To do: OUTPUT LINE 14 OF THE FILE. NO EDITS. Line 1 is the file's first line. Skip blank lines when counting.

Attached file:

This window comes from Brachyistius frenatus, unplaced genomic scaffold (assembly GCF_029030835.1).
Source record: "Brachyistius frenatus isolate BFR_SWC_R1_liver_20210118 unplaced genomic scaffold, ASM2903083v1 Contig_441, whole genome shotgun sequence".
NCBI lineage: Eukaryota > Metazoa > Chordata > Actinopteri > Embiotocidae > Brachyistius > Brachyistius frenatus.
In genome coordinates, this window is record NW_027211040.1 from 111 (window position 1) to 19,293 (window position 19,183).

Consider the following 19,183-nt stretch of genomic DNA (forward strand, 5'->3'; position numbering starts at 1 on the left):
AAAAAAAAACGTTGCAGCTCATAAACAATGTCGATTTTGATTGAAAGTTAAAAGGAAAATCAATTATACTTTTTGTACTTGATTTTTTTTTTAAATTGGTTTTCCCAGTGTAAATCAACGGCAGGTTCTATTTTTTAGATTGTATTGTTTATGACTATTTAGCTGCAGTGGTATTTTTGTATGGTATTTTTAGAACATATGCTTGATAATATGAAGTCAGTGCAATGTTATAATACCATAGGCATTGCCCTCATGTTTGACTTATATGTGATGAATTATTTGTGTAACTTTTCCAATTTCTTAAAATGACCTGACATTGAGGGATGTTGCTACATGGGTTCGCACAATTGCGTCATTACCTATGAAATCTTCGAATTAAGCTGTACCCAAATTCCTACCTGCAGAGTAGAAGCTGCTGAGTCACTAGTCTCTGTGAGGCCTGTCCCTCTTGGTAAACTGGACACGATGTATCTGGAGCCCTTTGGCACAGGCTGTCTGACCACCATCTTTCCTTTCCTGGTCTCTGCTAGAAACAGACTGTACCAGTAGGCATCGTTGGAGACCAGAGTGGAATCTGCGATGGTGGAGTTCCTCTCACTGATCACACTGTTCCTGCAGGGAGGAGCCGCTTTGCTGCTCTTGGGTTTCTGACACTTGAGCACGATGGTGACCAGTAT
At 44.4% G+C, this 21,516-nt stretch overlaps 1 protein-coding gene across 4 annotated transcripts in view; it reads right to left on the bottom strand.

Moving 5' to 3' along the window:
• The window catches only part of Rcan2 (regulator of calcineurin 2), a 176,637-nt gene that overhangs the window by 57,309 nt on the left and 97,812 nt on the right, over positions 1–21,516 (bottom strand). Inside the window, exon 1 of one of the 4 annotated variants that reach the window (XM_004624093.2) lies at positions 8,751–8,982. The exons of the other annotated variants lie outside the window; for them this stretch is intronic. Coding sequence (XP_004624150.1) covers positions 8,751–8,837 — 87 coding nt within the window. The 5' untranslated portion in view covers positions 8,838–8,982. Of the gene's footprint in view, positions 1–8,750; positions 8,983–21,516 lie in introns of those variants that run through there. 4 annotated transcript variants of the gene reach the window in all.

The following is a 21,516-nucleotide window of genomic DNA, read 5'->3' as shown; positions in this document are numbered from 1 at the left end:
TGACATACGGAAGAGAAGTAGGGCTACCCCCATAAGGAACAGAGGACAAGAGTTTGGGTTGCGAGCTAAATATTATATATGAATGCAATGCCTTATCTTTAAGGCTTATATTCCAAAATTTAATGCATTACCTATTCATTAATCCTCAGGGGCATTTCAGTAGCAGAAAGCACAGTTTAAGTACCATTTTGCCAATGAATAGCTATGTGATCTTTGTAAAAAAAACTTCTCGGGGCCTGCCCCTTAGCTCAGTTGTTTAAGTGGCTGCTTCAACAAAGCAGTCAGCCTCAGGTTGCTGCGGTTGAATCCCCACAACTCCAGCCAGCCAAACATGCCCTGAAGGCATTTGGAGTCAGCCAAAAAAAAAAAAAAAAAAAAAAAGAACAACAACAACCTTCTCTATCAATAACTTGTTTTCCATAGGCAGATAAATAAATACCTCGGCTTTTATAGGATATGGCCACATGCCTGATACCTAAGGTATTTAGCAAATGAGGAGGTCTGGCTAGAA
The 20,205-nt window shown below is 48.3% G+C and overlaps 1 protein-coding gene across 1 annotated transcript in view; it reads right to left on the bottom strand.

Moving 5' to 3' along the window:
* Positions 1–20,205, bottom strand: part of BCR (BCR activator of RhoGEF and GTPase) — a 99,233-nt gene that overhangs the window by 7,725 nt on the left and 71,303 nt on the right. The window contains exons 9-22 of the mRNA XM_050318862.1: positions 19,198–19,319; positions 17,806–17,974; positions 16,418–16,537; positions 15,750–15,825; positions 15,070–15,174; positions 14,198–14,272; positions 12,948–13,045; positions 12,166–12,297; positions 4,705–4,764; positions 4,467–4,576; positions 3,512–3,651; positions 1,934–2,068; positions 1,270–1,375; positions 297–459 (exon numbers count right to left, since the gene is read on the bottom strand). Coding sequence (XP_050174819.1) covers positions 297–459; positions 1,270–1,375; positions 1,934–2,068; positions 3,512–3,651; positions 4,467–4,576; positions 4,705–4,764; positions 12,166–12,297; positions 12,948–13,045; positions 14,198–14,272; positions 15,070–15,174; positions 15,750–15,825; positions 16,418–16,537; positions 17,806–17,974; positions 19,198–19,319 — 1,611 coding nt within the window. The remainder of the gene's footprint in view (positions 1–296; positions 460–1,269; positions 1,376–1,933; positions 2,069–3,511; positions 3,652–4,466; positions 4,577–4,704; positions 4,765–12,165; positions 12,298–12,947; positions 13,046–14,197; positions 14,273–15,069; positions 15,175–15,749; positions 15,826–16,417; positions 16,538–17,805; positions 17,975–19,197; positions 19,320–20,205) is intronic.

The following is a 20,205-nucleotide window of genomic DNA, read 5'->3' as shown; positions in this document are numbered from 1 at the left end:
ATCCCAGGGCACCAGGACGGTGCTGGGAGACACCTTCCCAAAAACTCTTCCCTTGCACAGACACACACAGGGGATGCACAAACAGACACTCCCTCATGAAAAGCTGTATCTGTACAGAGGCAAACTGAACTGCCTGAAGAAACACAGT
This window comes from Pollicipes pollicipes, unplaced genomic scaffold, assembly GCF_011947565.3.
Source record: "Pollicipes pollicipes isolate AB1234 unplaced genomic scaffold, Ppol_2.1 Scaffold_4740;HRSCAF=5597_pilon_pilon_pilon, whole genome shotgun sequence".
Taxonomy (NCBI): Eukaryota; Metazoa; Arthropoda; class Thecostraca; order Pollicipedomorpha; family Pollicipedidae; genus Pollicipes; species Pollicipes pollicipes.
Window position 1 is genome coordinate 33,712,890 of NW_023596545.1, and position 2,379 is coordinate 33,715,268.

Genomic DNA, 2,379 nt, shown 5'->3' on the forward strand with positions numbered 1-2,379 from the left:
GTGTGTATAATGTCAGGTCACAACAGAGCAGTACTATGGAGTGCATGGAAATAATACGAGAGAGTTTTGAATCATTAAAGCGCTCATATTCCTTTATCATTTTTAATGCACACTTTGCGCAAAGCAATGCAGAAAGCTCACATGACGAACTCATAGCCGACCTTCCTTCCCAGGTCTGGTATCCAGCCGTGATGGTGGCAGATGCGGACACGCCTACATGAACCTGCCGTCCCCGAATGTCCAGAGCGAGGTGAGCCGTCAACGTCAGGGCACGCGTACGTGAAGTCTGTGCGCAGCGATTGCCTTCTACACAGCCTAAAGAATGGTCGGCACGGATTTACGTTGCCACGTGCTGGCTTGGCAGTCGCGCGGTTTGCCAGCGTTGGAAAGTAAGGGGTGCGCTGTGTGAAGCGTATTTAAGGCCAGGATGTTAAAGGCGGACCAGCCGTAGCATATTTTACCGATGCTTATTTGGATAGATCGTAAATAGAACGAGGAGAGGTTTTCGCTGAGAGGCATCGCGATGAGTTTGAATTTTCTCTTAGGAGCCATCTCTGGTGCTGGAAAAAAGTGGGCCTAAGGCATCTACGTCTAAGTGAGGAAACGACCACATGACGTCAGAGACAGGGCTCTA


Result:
* Positions 1–20,205, bottom strand: part of BCR (BCR activator of RhoGEF and GTPase) — a 99,233-nt gene that overhangs the window by 7,725 nt on the left and 71,303 nt on the right. The window contains exons 9-22 of the mRNA XM_050318862.1: positions 19,198–19,319; positions 17,806–17,974; positions 16,418–16,537; positions 15,750–15,825; positions 15,070–15,174; positions 14,198–14,272; positions 12,948–13,045; positions 12,166–12,297; positions 4,705–4,764; positions 4,467–4,576; positions 3,512–3,651; positions 1,934–2,068; positions 1,270–1,375; positions 297–459 (exon numbers count right to left, since the gene is read on the bottom strand). Coding sequence (XP_050174819.1) covers positions 297–459; positions 1,270–1,375; positions 1,934–2,068; positions 3,512–3,651; positions 4,467–4,576; positions 4,705–4,764; positions 12,166–12,297; positions 12,948–13,045; positions 14,198–14,272; positions 15,070–15,174; positions 15,750–15,825; positions 16,418–16,537; positions 17,806–17,974; positions 19,198–19,319 — 1,611 coding nt within the window. The remainder of the gene's footprint in view (positions 1–296; positions 460–1,269; positions 1,376–1,933; positions 2,069–3,511; positions 3,652–4,466; positions 4,577–4,704; positions 4,765–12,165; positions 12,298–12,947; positions 13,046–14,197; positions 14,273–15,069; positions 15,175–15,749; positions 15,826–16,417; positions 16,538–17,805; positions 17,975–19,197; positions 19,320–20,205) is intronic.